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Jamie Barton



Jamie Barton in action.
Jamie Barton as Fenena in Nabucco, The Royal Opera © 2016 ROH. Photograph by Catherine Ashmore

American mezzo-soprano Jamie Barton made her Royal Opera debut in 2016 as Fenena (Nabucco).

Barton was born in Rome, Georgia. She won the 2015 Richard Tucker Award and the 2013 BBC Cardiff Singer of the World (first prize and Song Prize), and was a winner at the 2007 Metropolitan Opera National Council Auditions. She trained at Shorter College and Indiana University and went on to become an Gerdine Young Artist with Opera Theatre of Saint Louis, a Tanglewood Vocal Fellow and a member of the Houston Grand Opera Studio. She has sung leading roles for companies including the Metropolitan Opera, New York, San Francisco Opera, Lyric Opera of Chicago, Houston Grand Opera, Seattle Opera, LA Opera, Washington National Opera, Deutsche Oper berlin and Frankfurt Opera. Her repertory includes Adalgisa (Norma), Giovanna Seymour (Anna Bolena), Azucena (Il trovatore), Eboli (Don Carlo), Fricka (Das Rheingold and Die Walküre), Magdalene (Die Meistersinger von Nürnberg), Second Norn and Waltraute (Götterdämmerung), Cornelia (Giulio Cesare) and Katisha (The Mikado).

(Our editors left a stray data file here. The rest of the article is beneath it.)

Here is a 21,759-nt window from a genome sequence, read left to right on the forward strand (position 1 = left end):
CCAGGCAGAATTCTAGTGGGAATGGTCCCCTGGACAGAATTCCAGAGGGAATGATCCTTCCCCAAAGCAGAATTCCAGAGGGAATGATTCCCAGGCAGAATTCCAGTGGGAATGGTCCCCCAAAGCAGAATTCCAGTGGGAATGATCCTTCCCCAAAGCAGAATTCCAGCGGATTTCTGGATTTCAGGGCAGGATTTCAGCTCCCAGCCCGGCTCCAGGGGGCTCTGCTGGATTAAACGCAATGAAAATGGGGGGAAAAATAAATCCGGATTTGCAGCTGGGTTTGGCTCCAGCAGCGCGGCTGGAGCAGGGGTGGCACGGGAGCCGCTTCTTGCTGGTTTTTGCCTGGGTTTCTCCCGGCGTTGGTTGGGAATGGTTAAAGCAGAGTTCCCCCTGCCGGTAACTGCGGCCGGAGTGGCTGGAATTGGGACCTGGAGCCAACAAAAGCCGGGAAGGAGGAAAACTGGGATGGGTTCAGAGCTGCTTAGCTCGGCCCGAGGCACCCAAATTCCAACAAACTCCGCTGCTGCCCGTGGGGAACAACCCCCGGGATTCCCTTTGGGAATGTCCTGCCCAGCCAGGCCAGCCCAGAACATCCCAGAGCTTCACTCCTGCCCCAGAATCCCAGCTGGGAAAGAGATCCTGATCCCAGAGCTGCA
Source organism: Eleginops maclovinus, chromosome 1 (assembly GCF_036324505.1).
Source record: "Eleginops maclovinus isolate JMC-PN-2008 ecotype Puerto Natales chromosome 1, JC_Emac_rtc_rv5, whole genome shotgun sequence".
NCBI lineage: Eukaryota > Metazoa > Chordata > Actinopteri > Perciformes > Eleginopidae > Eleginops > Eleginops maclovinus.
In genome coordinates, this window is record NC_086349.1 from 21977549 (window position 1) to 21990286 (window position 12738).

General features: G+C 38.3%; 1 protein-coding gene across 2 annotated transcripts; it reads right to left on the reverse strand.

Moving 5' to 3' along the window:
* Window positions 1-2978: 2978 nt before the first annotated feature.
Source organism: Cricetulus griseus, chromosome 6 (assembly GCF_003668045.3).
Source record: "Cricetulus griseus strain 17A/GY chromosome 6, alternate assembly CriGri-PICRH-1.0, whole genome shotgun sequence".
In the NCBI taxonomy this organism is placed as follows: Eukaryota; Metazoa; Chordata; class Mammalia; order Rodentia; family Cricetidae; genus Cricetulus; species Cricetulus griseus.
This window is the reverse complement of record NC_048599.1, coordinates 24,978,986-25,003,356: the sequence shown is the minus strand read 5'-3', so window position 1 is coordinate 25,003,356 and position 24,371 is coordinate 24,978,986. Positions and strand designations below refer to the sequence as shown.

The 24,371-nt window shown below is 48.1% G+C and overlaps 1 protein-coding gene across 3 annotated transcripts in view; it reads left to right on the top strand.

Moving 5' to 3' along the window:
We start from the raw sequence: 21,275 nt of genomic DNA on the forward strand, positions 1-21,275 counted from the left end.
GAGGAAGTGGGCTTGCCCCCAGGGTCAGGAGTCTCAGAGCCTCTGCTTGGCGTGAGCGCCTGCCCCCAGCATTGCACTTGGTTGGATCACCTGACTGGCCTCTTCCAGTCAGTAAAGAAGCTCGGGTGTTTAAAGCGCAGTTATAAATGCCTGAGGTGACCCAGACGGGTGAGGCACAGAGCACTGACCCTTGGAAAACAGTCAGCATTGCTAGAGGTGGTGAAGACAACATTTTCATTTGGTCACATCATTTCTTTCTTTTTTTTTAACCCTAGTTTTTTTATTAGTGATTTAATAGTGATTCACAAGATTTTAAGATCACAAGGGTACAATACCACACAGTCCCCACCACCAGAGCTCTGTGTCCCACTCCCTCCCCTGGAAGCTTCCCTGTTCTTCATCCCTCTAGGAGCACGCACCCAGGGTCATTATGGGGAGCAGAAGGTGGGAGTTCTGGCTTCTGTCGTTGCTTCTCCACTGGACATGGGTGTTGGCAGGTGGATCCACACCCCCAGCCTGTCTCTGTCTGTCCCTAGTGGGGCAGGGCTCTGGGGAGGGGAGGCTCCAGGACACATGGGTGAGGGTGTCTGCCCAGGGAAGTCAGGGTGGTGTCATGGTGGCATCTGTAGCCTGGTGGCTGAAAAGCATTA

Barton has appeared in concert with orchestras including New York Philharmonic, Toronto Symphony Orchestra, London Schools Symphony Orchestra (UK debut), Pittsburgh Symphony Orchestra and Iceland Symphony Orchestra, in repertory including Verdi’s Requiem, Elgar’s Sea Pictures and Mahler’s Third Symphony. She regularly appears in recital at leading US venues including the Kennedy Center and Carnegie Hall. She made her BBC Proms debut in 2015 with the Orchestra of the Age of Enlightenment singing Brahms’s Alto Rhapsody.


News and features

Watch: ‘Verdi felt the people of his own nation needed a voice’ – Why Nabucco remains politically potent

22 June 2016
Watch: ‘Verdi felt the people of his own nation needed a voice’ – Why <em>Nabucco</em> remains politically potent

Stars of Daniele Abbado’s production discuss why Verdi's Biblical epic was politically potent in his own time, and why it remains relevant today.